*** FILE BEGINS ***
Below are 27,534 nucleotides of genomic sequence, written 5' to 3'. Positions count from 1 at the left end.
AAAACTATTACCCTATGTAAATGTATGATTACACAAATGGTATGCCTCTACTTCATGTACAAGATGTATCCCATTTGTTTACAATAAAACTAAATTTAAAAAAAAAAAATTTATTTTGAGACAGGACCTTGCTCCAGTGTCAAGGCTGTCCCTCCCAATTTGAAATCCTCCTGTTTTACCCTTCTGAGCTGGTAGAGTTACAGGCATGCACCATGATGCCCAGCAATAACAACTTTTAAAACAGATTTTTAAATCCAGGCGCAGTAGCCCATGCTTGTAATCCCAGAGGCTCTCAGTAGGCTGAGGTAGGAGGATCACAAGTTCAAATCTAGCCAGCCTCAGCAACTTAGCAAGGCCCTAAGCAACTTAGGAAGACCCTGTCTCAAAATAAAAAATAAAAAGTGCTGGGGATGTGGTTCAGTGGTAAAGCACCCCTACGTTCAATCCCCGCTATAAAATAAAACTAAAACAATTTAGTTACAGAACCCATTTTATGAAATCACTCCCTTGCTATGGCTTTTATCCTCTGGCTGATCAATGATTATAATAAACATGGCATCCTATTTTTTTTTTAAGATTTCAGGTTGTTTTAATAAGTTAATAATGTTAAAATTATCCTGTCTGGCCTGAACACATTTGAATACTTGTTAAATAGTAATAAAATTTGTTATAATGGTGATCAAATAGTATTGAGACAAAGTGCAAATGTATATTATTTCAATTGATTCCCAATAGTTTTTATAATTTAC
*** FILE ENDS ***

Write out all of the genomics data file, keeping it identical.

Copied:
Below are 27,534 nucleotides of genomic sequence, written 5' to 3'. Positions count from 1 at the left end.
AAAACTATTACCCTATGTAAATGTATGATTACACAAATGGTATGCCTCTACTTCATGTACAAGATGTATCCCATTTGTTTACAATAAAACTAAATTTAAAAAAAAAAAATTTATTTTGAGACAGGACCTTGCTCCAGTGTCAAGGCTGTCCCTCCCAATTTGAAATCCTCCTGTTTTACCCTTCTGAGCTGGTAGAGTTACAGGCATGCACCATGATGCCCAGCAATAACAACTTTTAAAACAGATTTTTAAATCCAGGCGCAGTAGCCCATGCTTGTAATCCCAGAGGCTCTCAGTAGGCTGAGGTAGGAGGATCACAAGTTCAAATCTAGCCAGCCTCAGCAACTTAGCAAGGCCCTAAGCAACTTAGGAAGACCCTGTCTCAAAATAAAAAATAAAAAGTGCTGGGGATGTGGTTCAGTGGTAAAGCACCCCTACGTTCAATCCCCGCTATAAAATAAAACTAAAACAATTTAGTTACAGAACCCATTTTATGAAATCACTCCCTTGCTATGGCTTTTATCCTCTGGCTGATCAATGATTATAATAAACATGGCATCCTATTTTTTTTTTAAGATTTCAGGTTGTTTTAATAAGTTAATAATGTTAAAATTATCCTGTCTGGCCTGAACACATTTGAATACTTGTTAAATAGTAATAAAATTTGTTATAATGGTGATCAAATAGTATTGAGACAAAGTGCAAATGTATATTATTTCAATTGATTCCCAATAGTTTTTATAATTTAC